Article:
More austerity suffering for Israeli people

This video is called The Poverty in Israel.

By Jean Shaoul:

Israeli cabinet reveals draconian austerity budget

3 August 2012

Israel’s cabinet has approved austerity measures aimed at increasing taxes by NIS13 billion ($3.25 billion) and slashing state expenditure by NIS12 billion ($3 billion).

Its targets for lower budget deficits after 2013 guarantee even harsher measures in the next few years. The budget, to be discussed in parliament in October, is expected to be opposed by some of Prime Minister Benyamin Netanyahu’s coalition partners, particularly the religious parties, whose supporters are desperately poor and depend on Israel’s already inadequate social safety net.

The budget will hit both middle- and low-income families, while exempting the super-rich.

VAT (a sales tax) will rise from 16 to 17 percent. Finance Minister Yuval Steinitz ordered an immediate tax hike on cigarettes and beer. As it is, revenues from indirect taxes, which affect the poorest the most, are higher than direct taxes on income and higher than in most other Organisation for Economic Co-operation and Development (OECD) countries.

Income tax rates for those earning more than the average wage (NIS8,881, or $2,220 a month) will rise by 1 percent, and by 2 percent on higher earners (NIS67,000 or $17,000 a month). Such is the enormous inequality that just one quarter of wage earners are paid more than the average. To put this in perspective, the tax cuts for the rich introduced in 2003 have led to a cumulative loss of more than NIS40 billion ($10 billion). The top rate of tax will remain unchanged at 48 percent.

All government departments except defence, education and housing, face cuts of at least 5 percent.

Following the social protests last summer, the Trajtenberg Commission recommended free education for all from the age of three, to be funded out of a NIS2.5 billion ($625 million) cut in defence. But the government has increased defence spending, not cut it. Now the funding for education will come from cuts to the rest of social services.

6 thoughts on “More austerity suffering for Israeli people

  1. Dispute re-declared on Israeli airlines as “open skies” agreement signed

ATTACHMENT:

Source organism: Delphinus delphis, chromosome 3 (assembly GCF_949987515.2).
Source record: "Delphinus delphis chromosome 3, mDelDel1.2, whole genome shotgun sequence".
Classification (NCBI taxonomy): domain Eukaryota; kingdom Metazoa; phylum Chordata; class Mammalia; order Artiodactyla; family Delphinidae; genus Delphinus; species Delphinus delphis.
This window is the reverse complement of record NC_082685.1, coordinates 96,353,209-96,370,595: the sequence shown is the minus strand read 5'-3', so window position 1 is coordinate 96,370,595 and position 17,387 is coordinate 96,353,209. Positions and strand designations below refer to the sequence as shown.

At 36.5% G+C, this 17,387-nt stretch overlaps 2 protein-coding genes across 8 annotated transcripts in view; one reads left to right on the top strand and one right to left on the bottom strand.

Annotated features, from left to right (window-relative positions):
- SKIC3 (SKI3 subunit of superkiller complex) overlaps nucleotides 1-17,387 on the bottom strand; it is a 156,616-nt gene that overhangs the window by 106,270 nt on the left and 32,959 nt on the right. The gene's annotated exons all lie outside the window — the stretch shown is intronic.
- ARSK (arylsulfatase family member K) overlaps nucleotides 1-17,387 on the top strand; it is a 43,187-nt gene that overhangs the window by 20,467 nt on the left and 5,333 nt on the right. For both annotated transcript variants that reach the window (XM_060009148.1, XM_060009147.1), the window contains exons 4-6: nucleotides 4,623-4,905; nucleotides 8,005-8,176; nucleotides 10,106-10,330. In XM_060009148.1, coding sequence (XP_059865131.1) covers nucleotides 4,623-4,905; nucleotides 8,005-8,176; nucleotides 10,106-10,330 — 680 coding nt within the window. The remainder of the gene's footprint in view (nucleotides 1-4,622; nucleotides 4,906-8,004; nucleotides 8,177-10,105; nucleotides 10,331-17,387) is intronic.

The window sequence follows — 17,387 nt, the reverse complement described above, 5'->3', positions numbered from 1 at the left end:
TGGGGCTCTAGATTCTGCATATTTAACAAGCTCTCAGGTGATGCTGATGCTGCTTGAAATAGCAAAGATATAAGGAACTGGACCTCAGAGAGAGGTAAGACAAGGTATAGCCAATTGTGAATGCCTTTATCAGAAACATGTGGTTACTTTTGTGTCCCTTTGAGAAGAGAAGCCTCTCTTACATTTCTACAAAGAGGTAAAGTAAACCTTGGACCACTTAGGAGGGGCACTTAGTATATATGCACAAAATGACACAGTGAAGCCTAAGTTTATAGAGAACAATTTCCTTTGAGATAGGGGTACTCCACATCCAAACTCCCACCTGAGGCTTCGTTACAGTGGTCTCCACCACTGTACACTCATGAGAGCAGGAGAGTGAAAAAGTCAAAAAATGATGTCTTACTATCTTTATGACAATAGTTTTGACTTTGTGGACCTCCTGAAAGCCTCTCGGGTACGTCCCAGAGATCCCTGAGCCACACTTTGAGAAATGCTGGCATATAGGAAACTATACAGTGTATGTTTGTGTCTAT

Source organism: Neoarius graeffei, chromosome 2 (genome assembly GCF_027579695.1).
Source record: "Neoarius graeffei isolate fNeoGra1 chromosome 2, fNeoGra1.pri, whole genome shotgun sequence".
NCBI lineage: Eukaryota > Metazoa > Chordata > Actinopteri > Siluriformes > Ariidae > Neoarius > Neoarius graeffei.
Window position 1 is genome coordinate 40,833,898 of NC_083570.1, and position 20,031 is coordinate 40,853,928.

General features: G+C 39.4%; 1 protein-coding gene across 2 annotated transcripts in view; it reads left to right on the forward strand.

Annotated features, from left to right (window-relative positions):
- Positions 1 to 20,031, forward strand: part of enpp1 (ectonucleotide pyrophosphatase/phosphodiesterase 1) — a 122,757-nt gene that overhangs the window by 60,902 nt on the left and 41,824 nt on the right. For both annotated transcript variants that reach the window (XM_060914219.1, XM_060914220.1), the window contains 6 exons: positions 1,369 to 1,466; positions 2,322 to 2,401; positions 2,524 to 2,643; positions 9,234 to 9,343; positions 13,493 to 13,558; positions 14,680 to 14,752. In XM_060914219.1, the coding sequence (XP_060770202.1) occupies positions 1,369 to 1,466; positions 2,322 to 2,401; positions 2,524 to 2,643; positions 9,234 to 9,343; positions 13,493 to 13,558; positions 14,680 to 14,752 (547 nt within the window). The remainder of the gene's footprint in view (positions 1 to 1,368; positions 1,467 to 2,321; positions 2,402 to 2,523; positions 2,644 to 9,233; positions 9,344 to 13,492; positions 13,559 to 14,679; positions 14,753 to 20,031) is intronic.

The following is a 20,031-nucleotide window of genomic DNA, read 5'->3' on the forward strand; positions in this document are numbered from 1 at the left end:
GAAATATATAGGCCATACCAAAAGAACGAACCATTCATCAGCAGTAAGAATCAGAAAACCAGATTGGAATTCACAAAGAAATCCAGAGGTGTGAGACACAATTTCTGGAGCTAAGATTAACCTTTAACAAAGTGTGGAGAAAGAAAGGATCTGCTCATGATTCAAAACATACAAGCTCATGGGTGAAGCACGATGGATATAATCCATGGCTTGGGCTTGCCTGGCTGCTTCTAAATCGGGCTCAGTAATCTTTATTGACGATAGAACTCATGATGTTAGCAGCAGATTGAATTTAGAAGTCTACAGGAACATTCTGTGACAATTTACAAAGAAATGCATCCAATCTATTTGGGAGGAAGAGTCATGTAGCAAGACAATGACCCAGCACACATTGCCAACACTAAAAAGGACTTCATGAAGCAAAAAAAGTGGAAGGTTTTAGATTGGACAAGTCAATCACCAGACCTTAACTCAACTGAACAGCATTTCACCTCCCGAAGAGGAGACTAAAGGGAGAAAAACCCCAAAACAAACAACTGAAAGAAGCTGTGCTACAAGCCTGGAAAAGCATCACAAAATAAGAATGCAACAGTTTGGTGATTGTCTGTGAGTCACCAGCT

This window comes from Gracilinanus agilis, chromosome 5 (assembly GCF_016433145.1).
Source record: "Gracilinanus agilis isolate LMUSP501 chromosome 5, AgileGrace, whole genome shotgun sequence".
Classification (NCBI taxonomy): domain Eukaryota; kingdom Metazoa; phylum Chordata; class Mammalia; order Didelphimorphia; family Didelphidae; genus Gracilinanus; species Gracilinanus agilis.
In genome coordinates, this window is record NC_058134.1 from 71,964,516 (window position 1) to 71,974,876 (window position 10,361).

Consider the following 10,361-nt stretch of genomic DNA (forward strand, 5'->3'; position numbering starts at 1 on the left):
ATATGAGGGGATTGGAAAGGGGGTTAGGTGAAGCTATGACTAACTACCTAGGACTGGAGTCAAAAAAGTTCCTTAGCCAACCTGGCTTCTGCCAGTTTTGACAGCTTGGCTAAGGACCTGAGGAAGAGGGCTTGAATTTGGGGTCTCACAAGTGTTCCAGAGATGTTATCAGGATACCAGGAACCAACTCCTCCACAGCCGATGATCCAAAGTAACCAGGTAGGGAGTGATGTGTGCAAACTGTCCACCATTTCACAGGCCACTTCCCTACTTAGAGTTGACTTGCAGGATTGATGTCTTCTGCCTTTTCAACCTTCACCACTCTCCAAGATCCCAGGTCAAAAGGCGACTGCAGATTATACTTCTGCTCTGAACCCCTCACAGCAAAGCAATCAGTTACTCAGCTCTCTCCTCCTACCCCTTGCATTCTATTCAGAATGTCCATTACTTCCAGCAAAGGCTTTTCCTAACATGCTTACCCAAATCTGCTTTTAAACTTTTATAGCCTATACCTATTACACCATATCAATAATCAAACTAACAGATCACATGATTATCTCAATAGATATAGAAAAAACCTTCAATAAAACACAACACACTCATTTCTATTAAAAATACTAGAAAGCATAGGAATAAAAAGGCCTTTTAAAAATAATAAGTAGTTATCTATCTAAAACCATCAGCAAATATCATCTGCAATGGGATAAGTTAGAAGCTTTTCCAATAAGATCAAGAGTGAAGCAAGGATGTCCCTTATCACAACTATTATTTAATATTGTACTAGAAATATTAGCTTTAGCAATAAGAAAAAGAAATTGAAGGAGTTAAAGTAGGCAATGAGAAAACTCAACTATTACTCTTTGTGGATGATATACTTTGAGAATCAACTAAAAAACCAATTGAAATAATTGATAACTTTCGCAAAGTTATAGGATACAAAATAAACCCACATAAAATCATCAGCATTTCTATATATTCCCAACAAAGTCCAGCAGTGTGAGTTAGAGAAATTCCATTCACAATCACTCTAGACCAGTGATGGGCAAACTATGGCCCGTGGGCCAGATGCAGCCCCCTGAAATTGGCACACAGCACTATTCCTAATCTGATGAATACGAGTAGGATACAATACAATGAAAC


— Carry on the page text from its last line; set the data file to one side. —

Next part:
On Tuesday, the Histadrut trade union federation renewed an industrial dispute it declared in February involving the El Al, Arkia’ and Yisrair airlines.

    The renewal of the dispute follows Monday’s signing of the “open skies” agreement by the government.

    It is feared that due to the removal of limits on flights to Israel by foreign carriers, fewer flights will be available for domestic carriers resulting in a loss of jobs.


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  4. Israel: Maariv staff protest and Haaretz employees begin open-ended strike

    Staff at the Hebrew language daily Maariv burned tires and chanted slogans outside the newspaper’s office building in Tel Aviv Tuesday to protest work conditions, unpaid wages and job threats.

    According to the Times of Israel, “Two thousand employees are set to be laid off as part of the company’s austerity measures. In addition, workers’ representatives reported that some employees did not receive August salaries. Workers said they feared the company would default on their pension payments.”

    Attempts at a corporate purchase of the paper have hit obstacles and Maariv’s financial situation was revealed as worse than previously thought, leading to doubts that the September payroll could be paid.

    Staff at Haaretz started an open-ended strike Tuesday, after management refused to disclose details of planned cuts and austerity measures to rescue the struggling newspaper. On Tuesday morning, hundreds of employees staged a protest demanding that executives put together an emergency plan to increase revenue.

    Reporters have said they will not hold interviews or write news stories, and photographers will not be sending photographs to the news desk. Haaretz is the country’s oldest newspaper, founded in 1918.


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